Textile and garment manufacturers in South Africa are being accused of wanting to use the Covid-19 pandemic as an excuse to reduce the wages and benefits of over 75,000 workers.

IndustriAll affiliate SACTWU (Southern African Clothing and Textile Workers Union) says some employers are proposing to reduce wages by 20% and to pay less towards pension funds. In addition, the employers do not want to pay annual bonuses and shift allowances.

If implemented, the employer proposals will reverse the gains of SACTWU's living wage campaign. In March, SACTWU successfully negotiated a deal in which workers received full-pay during the early days of the country's lockdown.

To defend the gains, SACTWU has declared a wage dispute in the textile and garment sectors – which include workers employed in the production of nonwoven goods such as nappies and bedding, woven goods like textile fabrics, handbags and leather products, manufactured fibre, industrial textiles, and the laundry sector that caters for hospitals and hotels. In the home textiles sector, a settlement has been reached.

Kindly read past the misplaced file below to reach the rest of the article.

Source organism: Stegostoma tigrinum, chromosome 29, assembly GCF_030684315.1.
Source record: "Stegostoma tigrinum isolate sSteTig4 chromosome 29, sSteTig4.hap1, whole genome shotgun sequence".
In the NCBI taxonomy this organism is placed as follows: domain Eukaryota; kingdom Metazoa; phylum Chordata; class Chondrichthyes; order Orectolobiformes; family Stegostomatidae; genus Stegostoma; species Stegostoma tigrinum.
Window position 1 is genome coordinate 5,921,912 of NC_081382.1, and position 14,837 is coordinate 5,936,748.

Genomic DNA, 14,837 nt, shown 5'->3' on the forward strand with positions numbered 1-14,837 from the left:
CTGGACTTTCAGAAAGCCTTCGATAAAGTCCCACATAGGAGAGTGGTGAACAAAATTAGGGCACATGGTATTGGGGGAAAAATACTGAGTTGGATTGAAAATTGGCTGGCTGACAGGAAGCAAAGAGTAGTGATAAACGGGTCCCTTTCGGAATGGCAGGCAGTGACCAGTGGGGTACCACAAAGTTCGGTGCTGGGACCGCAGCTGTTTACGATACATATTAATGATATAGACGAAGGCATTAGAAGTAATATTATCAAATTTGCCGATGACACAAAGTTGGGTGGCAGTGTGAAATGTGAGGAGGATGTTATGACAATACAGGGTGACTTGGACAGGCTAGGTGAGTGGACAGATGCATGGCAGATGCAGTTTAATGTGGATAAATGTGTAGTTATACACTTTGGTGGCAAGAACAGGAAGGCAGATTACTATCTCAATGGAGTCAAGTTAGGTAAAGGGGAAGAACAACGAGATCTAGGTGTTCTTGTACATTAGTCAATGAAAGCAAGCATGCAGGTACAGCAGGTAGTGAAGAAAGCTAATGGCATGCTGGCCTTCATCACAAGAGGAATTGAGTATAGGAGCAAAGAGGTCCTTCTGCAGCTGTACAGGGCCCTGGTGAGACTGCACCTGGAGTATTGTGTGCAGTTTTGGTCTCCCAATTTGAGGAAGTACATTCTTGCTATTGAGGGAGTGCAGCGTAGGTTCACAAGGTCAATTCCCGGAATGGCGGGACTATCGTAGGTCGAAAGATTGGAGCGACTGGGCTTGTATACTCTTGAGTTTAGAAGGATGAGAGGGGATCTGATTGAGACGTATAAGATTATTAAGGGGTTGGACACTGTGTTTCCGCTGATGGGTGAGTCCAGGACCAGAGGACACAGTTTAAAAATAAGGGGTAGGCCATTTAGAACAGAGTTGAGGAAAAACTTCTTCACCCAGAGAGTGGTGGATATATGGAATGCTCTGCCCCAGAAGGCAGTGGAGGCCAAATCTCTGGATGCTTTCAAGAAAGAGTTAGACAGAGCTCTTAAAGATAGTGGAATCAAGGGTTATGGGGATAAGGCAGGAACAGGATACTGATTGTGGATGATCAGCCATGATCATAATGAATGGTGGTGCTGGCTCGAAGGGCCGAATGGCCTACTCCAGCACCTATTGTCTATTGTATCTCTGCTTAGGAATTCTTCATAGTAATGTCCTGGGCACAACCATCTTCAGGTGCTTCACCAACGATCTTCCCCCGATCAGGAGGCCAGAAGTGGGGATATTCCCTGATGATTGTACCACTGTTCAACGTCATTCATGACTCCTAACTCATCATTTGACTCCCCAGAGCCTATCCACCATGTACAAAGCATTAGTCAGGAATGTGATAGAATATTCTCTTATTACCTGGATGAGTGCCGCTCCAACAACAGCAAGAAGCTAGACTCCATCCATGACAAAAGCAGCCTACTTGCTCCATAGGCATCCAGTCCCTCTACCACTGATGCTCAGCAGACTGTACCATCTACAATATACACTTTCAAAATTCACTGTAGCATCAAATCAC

The declaration of the dispute comes after three months of failed negotiations with employer associations under the National Bargaining Council for the Clothing Manufacturing Industry. 

The employers' associations that were involved in the negotiations include the South African Apparel Association, Apparel and Textile Association of South Africa, Transvaal Clothing Manufacturing Association, Eastern Province Clothing Manufacturing Association, and the South African Clothing Manufacturers Association. SACTWU is also involved in plant-based bargaining where disputes have been declared.

"While we acknowledge that the lockdown has been difficult for our industry, we will not just sit by and meekly accept these brutal employer attacks on our members' standard of living," says Andre Kriel, SACTWU general secretary.

Due to Covid-19, negotiations took place virtually. According to SACTWU, the disputes will now go for compulsory conciliation processes.

This article was first published by the IndustriAll global union.